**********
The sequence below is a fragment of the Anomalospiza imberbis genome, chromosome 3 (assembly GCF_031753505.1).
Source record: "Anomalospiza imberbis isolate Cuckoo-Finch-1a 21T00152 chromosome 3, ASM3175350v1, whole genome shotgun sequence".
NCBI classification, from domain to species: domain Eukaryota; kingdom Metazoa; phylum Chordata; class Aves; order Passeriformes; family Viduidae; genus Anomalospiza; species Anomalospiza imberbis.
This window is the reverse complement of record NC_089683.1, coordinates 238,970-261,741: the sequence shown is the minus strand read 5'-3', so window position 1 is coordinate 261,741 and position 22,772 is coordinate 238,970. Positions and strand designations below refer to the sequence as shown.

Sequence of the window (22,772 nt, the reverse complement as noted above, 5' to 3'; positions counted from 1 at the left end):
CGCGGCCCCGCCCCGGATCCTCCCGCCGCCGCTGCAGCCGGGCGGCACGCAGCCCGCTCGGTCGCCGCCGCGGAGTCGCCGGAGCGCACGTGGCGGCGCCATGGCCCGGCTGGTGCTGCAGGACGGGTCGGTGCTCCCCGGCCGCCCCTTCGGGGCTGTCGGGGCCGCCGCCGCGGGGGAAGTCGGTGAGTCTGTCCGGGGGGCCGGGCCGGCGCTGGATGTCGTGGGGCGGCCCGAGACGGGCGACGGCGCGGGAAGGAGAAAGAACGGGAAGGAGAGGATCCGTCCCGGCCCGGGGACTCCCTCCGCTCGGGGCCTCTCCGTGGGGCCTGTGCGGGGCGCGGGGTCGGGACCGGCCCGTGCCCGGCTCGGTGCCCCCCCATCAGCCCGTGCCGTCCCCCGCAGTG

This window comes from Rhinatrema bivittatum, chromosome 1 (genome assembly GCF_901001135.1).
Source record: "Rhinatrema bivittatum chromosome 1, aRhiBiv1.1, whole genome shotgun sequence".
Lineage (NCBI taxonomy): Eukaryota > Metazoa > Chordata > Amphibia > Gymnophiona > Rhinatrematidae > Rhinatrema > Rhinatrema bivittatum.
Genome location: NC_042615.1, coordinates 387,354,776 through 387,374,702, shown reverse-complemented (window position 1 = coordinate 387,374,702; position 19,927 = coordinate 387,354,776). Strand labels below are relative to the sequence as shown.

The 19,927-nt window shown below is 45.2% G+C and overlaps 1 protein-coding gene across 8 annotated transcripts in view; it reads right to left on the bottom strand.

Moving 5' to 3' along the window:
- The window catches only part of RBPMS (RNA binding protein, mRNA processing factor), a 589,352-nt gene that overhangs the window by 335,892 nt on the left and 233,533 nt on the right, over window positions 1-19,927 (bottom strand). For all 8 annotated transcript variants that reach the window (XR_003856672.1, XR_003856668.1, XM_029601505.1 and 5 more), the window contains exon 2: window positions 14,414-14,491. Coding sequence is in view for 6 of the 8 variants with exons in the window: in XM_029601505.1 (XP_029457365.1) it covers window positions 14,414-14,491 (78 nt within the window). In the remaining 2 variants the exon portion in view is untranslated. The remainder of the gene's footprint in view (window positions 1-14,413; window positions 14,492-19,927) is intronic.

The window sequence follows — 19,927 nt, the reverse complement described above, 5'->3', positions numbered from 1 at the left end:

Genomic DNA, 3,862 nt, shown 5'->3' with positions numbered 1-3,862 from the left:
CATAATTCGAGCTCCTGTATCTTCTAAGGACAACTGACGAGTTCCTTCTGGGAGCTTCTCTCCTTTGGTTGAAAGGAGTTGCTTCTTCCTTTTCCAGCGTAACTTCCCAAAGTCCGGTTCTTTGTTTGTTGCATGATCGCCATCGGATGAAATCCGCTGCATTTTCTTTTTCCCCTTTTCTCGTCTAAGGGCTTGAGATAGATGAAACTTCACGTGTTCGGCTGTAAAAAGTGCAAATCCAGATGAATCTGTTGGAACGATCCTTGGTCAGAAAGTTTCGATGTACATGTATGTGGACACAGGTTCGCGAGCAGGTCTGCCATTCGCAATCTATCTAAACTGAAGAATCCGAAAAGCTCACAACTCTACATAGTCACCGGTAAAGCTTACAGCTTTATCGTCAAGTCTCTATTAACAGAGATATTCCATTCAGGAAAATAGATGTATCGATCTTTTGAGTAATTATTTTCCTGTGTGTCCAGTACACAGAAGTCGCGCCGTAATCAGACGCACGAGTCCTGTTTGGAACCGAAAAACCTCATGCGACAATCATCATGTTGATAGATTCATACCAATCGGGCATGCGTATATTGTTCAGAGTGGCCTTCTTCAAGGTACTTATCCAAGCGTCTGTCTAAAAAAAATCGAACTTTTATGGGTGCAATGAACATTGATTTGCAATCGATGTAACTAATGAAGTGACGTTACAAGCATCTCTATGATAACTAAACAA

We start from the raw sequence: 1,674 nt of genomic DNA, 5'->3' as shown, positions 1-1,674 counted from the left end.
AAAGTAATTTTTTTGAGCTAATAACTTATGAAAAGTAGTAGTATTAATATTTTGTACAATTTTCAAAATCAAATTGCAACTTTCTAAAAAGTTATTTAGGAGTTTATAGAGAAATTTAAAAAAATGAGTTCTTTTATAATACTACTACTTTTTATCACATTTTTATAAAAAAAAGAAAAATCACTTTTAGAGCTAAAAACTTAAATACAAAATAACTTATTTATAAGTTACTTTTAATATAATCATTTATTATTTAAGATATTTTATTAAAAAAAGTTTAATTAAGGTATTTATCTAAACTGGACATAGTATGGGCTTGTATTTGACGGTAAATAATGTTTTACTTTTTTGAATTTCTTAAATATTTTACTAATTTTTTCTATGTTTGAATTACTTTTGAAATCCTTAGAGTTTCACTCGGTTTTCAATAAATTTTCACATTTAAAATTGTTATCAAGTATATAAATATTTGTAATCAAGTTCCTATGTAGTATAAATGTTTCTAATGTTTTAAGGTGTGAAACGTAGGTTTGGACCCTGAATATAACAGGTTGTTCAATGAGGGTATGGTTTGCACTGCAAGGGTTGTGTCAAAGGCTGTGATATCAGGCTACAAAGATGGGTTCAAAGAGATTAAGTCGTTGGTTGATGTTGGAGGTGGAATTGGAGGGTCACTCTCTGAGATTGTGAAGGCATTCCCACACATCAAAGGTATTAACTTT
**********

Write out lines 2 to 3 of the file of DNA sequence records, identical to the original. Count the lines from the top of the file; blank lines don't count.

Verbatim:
Source record: "Anomalospiza imberbis isolate Cuckoo-Finch-1a 21T00152 chromosome 3, ASM3175350v1, whole genome shotgun sequence".
NCBI classification, from domain to species: domain Eukaryota; kingdom Metazoa; phylum Chordata; class Aves; order Passeriformes; family Viduidae; genus Anomalospiza; species Anomalospiza imberbis.